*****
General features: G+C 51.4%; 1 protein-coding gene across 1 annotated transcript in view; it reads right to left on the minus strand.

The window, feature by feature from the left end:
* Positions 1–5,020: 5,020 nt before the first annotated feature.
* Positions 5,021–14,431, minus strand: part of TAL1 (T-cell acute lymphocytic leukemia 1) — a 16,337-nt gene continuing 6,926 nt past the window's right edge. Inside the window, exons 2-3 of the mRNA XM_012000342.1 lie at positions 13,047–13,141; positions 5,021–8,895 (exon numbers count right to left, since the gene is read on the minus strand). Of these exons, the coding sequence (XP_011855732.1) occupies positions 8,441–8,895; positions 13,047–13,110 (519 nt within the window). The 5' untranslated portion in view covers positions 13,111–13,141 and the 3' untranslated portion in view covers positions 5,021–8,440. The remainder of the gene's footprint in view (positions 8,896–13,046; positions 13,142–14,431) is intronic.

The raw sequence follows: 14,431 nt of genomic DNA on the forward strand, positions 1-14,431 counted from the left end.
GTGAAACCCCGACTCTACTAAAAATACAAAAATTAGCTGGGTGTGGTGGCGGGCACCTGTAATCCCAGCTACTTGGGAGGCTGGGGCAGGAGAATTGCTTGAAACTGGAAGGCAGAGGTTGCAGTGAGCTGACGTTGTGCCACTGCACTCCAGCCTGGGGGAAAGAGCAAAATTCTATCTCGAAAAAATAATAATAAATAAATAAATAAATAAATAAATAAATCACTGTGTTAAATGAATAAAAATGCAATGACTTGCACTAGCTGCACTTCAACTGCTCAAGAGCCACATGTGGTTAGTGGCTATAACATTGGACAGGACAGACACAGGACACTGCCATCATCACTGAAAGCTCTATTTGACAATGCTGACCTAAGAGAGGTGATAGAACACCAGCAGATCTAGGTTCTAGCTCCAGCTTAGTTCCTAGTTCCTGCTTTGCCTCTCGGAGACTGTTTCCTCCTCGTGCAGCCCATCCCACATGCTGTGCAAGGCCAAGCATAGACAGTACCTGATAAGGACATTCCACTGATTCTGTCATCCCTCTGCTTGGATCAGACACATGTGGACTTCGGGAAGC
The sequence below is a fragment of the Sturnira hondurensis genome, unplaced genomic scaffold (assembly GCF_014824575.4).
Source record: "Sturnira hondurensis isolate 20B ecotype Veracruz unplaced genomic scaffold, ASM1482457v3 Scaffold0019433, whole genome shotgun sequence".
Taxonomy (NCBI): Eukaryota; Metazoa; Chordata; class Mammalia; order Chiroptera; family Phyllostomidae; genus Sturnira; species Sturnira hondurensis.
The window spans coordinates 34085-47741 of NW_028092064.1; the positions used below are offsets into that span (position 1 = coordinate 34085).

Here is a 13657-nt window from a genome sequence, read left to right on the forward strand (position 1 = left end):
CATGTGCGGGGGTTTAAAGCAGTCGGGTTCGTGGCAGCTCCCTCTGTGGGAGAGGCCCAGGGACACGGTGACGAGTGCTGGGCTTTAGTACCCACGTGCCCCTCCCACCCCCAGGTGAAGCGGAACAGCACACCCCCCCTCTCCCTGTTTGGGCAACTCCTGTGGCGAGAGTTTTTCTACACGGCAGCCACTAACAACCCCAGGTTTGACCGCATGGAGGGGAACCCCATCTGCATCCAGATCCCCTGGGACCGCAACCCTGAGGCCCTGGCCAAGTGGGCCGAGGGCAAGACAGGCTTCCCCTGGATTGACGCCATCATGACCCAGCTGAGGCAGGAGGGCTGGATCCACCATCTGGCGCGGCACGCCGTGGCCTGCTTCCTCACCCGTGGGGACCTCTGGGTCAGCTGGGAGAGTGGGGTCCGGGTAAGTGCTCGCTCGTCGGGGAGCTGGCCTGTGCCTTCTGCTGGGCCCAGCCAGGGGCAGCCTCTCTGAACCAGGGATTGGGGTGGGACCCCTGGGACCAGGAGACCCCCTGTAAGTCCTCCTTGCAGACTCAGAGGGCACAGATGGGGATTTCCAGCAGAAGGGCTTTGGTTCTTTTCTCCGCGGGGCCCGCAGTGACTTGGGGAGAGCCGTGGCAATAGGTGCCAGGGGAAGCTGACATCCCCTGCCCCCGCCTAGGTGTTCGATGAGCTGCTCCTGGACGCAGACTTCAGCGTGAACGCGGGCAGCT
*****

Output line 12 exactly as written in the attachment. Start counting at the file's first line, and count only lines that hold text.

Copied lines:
CATGTGCGGGGGTTTAAAGCAGTCGGGTTCGTGGCAGCTCCCTCTGTGGGAGAGGCCCAGGGACACGGTGACGAGTGCTGGGCTTTAGTACCCACGTGCCCCTCCCACCCCCAGGTGAAGCGGAACAGCACACCCCCCCTCTCCCTGTTTGGGCAACTCCTGTGGCGAGAGTTTTTCTACACGGCAGCCACTAACAACCCCAGGTTTGACCGCATGGAGGGGAACCCCATCTGCATCCAGATCCCCTGGGACCGCAACCCTGAGGCCCTGGCCAAGTGGGCCGAGGGCAAGACAGGCTTCCCCTGGATTGACGCCATCATGACCCAGCTGAGGCAGGAGGGCTGGATCCACCATCTGGCGCGGCACGCCGTGGCCTGCTTCCTCACCCGTGGGGACCTCTGGGTCAGCTGGGAGAGTGGGGTCCGGGTAAGTGCTCGCTCGTCGGGGAGCTGGCCTGTGCCTTCTGCTGGGCCCAGCCAGGGGCAGCCTCTCTGAACCAGGGATTGGGGTGGGACCCCTGGGACCAGGAGACCCCCTGTAAGTCCTCCTTGCAGACTCAGAGGGCACAGATGGGGATTTCCAGCAGAAGGGCTTTGGTTCTTTTCTCCGCGGGGCCCGCAGTGACTTGGGGAGAGCCGTGGCAATAGGTGCCAGGGGAAGCTGACATCCCCTGCCCCCGCCTAGGTGTTCGATGAGCTGCTCCTGGACGCAGACTTCAGCGTGAACGCGGGCAGCT